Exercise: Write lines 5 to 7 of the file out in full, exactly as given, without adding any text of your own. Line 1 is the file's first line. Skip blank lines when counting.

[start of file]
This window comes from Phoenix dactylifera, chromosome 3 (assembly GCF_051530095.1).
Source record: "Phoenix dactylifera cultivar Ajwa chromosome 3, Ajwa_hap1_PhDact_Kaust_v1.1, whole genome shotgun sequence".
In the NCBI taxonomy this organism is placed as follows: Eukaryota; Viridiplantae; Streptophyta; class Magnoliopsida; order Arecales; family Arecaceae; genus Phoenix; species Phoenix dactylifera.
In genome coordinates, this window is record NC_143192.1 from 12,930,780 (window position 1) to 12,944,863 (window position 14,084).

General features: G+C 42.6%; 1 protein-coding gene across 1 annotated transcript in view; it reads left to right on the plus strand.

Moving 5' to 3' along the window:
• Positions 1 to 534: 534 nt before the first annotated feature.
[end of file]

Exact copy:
General features: G+C 42.6%; 1 protein-coding gene across 1 annotated transcript in view; it reads left to right on the plus strand.

Moving 5' to 3' along the window:
• Positions 1 to 534: 534 nt before the first annotated feature.